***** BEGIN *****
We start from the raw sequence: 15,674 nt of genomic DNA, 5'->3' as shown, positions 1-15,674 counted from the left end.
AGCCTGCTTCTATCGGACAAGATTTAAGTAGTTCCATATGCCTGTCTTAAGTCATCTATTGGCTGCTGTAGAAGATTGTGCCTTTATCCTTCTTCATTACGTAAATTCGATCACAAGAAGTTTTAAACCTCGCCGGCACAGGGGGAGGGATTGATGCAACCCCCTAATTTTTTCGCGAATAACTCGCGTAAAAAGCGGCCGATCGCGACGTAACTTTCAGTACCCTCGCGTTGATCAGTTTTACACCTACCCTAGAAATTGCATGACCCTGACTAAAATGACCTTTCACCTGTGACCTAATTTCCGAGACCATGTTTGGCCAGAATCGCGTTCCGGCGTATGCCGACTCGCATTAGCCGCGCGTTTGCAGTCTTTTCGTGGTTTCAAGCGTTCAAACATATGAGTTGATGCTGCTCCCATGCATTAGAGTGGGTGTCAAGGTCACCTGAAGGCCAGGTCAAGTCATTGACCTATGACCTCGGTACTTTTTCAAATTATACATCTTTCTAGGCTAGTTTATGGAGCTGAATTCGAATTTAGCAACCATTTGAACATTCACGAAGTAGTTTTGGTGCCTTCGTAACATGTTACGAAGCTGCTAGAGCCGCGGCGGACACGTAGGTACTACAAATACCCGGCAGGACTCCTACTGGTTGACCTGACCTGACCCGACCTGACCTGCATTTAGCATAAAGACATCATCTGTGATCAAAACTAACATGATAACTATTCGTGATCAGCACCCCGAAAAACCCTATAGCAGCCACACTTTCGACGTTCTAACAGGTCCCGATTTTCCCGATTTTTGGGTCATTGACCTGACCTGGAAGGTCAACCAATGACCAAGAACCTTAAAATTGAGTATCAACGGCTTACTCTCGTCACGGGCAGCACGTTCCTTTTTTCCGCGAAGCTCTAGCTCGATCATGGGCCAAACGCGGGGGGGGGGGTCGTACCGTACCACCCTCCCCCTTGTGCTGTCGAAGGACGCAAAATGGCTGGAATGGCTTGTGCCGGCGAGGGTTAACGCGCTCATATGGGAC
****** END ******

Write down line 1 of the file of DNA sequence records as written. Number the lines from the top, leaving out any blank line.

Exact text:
We start from the raw sequence: 15,674 nt of genomic DNA, 5'->3' as shown, positions 1-15,674 counted from the left end.